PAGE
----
Crownthorpe winery Monowai Estate has won three gold medals and been named Hawke's Bay Winery of the Year for the second time at the New York International Wine Competition.
After picking up one gold medal and two bronzes at last year's competition, Monowai Estate owner and winemaker Emma Lowe said this year's results reflected a change in attitudes towards New Zealand wines in America.
"I've just been over there and that's certainly a trend that's taken off over there so where New Zealand wines appear to be more and more popular."
Monowai Estate were awarded gold medals for their 2015 Sauvignon Blanc, 2015 Pinot Gris and 2013 Pinot Noir at the awards, which were held in the heart of New York City.
The competition is marketed as the only trade awards with a blind judging panel and this year showcased 1300 wine submissions from over 23 countries.
Ms Lowe said she was thrilled with the standard of international recognition as they launched their new premium range, 'Upper Reaches'.
"We're particularly pleased with our Pinot Noir wine, which has developed nicely since bottling and is reflecting our high-altitude characteristics where the flavours become more fully developed, allowing a more complex wine than other lower altitude growing areas."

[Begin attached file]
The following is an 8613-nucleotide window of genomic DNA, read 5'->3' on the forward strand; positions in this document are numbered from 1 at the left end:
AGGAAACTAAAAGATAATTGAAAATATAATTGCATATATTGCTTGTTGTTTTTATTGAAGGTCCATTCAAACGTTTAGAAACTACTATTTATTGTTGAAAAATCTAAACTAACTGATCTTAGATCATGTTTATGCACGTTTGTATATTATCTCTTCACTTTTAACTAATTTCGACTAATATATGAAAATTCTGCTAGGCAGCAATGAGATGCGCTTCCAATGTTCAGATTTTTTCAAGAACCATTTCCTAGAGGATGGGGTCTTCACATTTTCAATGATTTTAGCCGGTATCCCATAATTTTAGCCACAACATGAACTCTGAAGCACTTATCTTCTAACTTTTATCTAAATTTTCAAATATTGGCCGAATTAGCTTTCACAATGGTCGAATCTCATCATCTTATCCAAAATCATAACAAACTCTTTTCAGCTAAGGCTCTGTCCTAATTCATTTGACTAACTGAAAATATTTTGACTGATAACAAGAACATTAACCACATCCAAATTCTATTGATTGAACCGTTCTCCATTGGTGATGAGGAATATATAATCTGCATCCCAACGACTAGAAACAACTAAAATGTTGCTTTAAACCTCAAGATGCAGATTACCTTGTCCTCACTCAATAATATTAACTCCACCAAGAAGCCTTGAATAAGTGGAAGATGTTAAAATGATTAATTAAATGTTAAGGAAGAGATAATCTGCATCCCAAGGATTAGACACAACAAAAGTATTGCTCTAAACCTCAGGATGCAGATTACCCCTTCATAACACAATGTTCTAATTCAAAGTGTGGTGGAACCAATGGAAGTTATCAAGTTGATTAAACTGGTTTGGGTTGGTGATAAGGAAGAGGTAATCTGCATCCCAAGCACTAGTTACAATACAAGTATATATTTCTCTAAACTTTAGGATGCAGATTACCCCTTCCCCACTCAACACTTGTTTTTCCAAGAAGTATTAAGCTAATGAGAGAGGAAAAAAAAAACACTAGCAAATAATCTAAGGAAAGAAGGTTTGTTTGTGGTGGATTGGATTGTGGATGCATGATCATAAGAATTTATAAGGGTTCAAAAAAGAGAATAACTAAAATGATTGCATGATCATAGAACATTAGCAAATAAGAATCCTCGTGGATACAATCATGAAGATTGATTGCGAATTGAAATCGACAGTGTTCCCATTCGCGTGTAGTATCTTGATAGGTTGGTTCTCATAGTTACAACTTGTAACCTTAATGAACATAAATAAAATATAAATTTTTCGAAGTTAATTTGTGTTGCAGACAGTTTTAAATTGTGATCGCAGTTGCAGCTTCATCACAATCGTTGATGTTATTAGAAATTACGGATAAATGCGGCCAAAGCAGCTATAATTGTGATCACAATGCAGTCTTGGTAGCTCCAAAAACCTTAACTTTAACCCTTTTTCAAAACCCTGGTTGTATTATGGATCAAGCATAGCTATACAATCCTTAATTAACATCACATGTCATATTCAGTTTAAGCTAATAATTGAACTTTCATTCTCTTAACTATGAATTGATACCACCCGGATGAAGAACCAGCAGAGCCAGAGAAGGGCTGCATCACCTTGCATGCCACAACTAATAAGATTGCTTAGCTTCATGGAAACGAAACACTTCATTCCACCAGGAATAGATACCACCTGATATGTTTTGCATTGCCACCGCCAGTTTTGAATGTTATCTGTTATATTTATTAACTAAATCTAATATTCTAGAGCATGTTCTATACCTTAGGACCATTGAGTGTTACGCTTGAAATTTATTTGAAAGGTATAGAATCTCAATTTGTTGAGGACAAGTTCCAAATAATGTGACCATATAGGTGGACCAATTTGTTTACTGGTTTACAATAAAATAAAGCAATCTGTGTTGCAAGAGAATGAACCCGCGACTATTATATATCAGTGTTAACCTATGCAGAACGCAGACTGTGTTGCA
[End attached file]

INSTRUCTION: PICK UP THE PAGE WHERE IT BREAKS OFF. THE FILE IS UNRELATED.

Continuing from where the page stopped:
A series of cool climate wines, grown on the bank of the Ngaruroro River, the new range delivered pure full-bodied wines, she said.
Sauvignon Blanc, Pinot Gris, Chardonnay, Merlot and Pinot Noir were all grown on the higher altitude, free-draining soils that created ideal conditions for aromatics.
Having just returned from a research trip to the States, Ms Lowe said the market feedback for Monowai wines had been overwhelmingly positive and she hoped the awards would continue the good work.
"The awards are great leverage and it's great to be about to go out to retailers and say we come to you with these accolades and they're more positive about trying the wines."
"We're really looking forward to the beginning of the new season. It won't be long now and we'll be looking after the vines through the last of the frosts as the new season shoots burst through."